Search crews were called back to look over roadsides in nearby towns and a local campground yesterday, police said. More than 50 volunteers were also searching quarries in the nearby towns of Deerfield and Brentwood. About 25 people volunteered to scout the Elm's Campground yesterday as part of a search of secluded areas, said Exeter Police Dispatcher Linda Garvey. John Sobolesky, president of the Massachusetts Society for Young Victims, said he would print flyers with a picture and detailed description of Tammy and begin distributing them to drivers and truckstops throughout the country by Tuesday. Sobolesky, who lives in Manchester, said truckers provide an important network for spreading the word across the country about children in trouble.

The search centered Friday on a gravel pit in Kensington after searchers found footprints and drag marks leading to the edge of a pond. Footprints alone led away from the water, leading searchers to believe something had been dragged to the pond and thrown in. Divers and searchers in boats found no clues to the girl's, two million children a year leave home for one reason or another and 50,000 are never heard from again. The group set up some committees to look into various projects that can help potential victims. They include having volunteers teach schoolchildren how to avoid abductions and setting up "safe houses" in which residents who qualify put decals in their front windows to signify that the house is somewhere that a child in trouble can run for help.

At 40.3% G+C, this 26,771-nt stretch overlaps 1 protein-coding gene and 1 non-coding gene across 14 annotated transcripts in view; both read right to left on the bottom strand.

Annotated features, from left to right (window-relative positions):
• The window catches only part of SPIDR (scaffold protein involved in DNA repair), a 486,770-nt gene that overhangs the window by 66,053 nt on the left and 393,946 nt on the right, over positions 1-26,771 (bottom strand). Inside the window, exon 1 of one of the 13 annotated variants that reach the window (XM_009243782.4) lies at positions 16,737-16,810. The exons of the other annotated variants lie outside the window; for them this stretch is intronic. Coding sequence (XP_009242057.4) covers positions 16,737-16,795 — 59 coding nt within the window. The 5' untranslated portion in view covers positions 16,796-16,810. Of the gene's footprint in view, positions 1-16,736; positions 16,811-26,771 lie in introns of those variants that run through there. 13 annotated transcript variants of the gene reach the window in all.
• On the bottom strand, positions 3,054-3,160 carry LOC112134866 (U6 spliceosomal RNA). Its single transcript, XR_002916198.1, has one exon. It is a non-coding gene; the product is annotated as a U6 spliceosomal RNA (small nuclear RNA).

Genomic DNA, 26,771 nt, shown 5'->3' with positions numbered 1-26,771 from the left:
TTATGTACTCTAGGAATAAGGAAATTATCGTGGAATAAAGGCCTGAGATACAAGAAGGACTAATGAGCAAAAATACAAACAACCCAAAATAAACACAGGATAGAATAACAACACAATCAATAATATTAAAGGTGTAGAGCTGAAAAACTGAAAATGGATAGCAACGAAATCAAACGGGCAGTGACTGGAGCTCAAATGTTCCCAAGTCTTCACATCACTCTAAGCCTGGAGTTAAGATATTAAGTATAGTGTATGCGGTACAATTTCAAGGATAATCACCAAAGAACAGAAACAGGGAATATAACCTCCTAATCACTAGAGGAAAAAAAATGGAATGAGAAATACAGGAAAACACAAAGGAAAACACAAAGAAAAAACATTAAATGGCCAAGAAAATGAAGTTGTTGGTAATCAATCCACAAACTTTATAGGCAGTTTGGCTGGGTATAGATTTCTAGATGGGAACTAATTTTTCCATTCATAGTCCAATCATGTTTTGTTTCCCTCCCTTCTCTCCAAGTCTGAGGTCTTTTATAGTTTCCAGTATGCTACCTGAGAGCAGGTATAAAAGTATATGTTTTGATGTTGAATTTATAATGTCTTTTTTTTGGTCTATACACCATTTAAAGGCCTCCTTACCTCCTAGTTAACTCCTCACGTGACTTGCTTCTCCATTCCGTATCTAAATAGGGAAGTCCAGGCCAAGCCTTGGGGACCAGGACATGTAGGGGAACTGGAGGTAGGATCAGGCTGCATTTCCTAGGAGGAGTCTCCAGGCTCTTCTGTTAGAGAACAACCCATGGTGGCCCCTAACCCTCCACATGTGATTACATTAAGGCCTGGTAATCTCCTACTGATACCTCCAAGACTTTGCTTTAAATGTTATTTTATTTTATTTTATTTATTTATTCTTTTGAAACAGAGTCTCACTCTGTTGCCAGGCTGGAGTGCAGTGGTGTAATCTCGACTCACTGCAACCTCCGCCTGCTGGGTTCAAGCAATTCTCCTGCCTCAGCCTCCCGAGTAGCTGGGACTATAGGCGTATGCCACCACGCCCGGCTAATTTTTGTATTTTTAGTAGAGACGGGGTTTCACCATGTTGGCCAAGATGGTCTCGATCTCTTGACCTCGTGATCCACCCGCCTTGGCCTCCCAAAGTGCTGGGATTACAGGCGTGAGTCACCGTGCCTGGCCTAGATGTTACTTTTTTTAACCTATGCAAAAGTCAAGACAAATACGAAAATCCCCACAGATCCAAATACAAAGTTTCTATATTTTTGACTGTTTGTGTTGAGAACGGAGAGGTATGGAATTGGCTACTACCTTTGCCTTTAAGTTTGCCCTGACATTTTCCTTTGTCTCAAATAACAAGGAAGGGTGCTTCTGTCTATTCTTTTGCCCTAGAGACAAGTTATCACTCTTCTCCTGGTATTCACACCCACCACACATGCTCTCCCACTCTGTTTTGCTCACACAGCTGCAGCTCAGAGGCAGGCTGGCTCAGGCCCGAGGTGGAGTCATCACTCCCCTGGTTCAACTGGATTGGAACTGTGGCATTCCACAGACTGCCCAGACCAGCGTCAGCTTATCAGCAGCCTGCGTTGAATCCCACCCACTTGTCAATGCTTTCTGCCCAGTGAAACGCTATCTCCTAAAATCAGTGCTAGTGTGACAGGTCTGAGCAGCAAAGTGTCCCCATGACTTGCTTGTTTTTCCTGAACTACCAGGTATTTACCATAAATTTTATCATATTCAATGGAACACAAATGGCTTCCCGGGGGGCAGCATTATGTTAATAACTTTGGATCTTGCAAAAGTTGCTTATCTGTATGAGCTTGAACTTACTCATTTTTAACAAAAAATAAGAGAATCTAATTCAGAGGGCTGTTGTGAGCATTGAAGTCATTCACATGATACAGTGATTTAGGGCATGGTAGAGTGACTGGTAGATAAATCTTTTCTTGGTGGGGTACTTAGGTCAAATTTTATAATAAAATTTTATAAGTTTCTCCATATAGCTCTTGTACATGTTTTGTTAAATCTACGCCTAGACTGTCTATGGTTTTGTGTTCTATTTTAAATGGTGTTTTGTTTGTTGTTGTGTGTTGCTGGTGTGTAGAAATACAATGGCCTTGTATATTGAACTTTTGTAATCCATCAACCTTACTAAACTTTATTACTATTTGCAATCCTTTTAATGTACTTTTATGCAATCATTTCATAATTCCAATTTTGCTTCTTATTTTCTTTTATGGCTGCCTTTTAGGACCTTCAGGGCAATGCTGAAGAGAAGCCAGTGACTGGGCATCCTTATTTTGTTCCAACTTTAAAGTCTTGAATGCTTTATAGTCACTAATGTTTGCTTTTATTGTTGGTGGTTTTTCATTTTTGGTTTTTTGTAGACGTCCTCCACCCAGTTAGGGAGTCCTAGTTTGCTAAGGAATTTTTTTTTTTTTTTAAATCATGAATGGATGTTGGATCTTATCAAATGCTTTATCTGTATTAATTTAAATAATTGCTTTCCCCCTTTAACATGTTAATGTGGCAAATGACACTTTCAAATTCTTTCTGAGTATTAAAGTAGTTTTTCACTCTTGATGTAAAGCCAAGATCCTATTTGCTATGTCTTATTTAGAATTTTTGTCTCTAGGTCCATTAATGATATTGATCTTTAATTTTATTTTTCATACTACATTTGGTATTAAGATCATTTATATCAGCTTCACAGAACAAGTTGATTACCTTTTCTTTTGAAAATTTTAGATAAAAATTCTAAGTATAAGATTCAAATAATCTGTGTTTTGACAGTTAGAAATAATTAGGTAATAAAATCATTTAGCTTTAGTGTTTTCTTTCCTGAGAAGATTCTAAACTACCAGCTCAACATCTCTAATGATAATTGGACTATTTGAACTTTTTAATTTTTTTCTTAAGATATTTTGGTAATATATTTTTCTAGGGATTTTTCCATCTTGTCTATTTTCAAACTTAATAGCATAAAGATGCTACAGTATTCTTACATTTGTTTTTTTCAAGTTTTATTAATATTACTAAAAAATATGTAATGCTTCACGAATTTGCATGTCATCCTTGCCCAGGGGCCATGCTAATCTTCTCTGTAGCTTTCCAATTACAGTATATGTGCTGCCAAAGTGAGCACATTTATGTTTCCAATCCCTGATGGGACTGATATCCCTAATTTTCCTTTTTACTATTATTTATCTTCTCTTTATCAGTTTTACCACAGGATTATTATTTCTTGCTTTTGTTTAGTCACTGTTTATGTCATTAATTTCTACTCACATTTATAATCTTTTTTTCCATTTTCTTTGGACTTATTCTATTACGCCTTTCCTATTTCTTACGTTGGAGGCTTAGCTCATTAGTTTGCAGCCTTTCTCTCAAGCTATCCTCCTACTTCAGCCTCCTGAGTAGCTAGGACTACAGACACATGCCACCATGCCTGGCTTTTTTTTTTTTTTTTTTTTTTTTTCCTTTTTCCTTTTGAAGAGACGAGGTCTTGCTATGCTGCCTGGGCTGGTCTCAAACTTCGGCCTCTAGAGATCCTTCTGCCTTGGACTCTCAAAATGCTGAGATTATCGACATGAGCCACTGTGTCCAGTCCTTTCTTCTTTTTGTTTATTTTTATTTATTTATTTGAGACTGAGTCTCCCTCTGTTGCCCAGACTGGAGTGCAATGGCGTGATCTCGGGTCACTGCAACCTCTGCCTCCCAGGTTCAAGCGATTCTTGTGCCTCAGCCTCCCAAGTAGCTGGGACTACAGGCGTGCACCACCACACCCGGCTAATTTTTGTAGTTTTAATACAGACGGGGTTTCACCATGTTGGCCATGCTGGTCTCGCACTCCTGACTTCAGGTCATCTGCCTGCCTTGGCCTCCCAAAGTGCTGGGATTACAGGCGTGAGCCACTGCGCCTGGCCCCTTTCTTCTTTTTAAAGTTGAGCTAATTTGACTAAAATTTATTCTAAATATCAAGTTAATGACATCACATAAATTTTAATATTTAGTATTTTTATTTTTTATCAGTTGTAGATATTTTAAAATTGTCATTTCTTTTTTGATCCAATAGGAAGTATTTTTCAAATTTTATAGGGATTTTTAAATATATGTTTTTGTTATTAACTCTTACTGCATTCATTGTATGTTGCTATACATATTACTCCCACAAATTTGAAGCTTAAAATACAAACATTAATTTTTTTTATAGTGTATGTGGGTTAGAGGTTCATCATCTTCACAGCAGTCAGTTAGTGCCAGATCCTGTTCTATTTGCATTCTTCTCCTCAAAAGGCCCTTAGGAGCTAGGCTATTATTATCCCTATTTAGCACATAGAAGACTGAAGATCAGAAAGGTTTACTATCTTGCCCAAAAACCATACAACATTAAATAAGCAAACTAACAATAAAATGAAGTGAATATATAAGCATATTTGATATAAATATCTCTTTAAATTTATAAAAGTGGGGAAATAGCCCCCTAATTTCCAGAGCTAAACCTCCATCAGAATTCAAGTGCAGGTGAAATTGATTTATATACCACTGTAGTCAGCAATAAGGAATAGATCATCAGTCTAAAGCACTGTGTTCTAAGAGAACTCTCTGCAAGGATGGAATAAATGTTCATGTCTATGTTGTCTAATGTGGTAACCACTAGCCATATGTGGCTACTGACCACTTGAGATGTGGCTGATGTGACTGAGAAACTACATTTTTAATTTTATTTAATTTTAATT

The meeting had been planned before Tammy Belanger's disappearance, but Sobolesky told the gathering that the girl's disappearance shows that kidna pings can happen anywhere. A reward fund and family fund have been established in Tammy's name. The reward will go to anyone with information helping to locate Tammy. The family fund is to help pay for family needs during tfie emergency. II A II ftinderCare It.